I just took an 8 percent salary cut — and so did almost everyone else here at Contemporary Media, Inc., which publishes the Flyer, Memphis magazine, Memphis Parent, MBQ, and various other specialty magazines. Employees at the lower end of the pay scale took a 4 percent cut. The company's 401(k) matching program was also suspended. The cuts are intended to be temporary and will be reevaluated at the end of the second quarter.
Nobody around here, to say the least, is happy about this development, but the cuts were made as a proactive measure in light of the sagging economy. The good news is that all our current employees kept their jobs. And the even better news is that CMI has no debt to pay off and we anticipate being able to operate our businesses comfortably, even in this troubled economy.
We have another advantage: We are relentlessly local. That is to say, our customers' businesses are, for the most part, owned by Memphians. As Memphis goes, so goes the Flyer. We are not dependent on large chain advertisers' slick inserts to pay our bills, and that's a good thing.
And we are cautiously optimistic. Some of our realtor customers tell us that home sales are beginning to pick up. Beale Street has several weekend events planned for February — including the International Blues Challenge and the Zydeco Festival — that traditionally stimulate local tourism. The casinos seem to be hanging in there nicely. In fact, the Flyer you are holding "sold out" of advertising space — a very good thing, indeed.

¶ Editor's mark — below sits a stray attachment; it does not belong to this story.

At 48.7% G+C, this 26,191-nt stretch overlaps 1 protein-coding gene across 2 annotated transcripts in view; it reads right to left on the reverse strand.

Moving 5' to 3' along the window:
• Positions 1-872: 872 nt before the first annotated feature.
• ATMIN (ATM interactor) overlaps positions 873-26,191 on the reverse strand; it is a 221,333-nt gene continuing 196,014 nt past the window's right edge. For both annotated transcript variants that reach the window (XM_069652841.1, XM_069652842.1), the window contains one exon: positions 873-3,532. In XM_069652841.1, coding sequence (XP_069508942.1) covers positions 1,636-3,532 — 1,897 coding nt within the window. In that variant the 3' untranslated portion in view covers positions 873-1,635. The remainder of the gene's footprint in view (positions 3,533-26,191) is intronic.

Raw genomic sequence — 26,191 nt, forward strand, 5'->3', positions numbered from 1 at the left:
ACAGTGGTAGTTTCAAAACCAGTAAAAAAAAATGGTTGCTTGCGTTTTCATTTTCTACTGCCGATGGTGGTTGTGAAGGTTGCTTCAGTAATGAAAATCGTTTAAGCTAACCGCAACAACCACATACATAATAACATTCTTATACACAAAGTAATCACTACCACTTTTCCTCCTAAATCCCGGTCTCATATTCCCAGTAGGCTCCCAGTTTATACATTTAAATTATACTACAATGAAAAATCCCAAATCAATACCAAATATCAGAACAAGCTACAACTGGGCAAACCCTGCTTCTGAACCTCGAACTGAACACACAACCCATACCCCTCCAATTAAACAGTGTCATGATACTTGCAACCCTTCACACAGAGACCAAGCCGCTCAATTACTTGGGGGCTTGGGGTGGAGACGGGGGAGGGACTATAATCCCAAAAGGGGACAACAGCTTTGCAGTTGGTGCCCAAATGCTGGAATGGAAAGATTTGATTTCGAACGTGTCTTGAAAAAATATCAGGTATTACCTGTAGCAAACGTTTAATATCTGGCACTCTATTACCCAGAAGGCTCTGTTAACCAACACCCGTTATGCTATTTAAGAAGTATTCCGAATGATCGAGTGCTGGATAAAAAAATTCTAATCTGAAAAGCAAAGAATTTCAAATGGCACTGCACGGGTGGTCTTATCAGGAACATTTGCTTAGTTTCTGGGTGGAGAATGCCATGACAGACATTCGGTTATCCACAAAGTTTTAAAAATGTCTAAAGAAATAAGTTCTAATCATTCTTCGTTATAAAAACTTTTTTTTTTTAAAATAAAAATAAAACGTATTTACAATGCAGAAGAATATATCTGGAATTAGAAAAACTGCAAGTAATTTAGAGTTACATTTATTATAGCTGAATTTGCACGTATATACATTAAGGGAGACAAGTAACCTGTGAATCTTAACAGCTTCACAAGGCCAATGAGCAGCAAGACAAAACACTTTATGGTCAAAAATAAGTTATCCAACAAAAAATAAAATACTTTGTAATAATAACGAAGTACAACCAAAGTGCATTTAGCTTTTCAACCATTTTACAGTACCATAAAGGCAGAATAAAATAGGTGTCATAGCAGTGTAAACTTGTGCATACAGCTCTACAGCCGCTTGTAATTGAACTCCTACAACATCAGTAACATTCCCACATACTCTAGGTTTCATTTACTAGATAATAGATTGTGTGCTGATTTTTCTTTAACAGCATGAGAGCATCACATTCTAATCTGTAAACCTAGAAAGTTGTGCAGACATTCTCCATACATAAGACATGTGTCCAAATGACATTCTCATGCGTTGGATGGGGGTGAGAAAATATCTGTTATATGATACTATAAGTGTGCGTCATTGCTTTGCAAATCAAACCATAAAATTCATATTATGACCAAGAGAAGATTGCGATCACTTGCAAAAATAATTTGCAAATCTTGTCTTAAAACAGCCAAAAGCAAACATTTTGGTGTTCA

We are also in the midst of a plan to increase the Flyer's circulation. Around 95 percent of the 52,000 papers we distribute each week are picked up, which tells us two things: 1) Our price — free! — is right, and 2) there are a lot more Memphians who would pick us up if we printed more papers.
I'm no Pollyanna, but I have lived long enough to know that everything, including the economy, runs in cycles. The current crunch is painful but not permanent. There is a Zen saying I lean on in hard times: "Yesterday, my house burned down. Today, I have a better view of the rising moon."
Here's to the rising moon.
I'm writing this from the restroom facility at Big Hill Pond State Park in southern McNairy County. On Monday, I commandeered the building, which contains the men's and women's restrooms, some racks of pamphlets, and two vending machines. There's no one here right now, but I plan to stay as long as necessary to protest the fact that the state of Tennessee is run by oppressive know-nothings who wouldn't know small government — or freedom, for that matter — if it bit them on their considerable backsides ...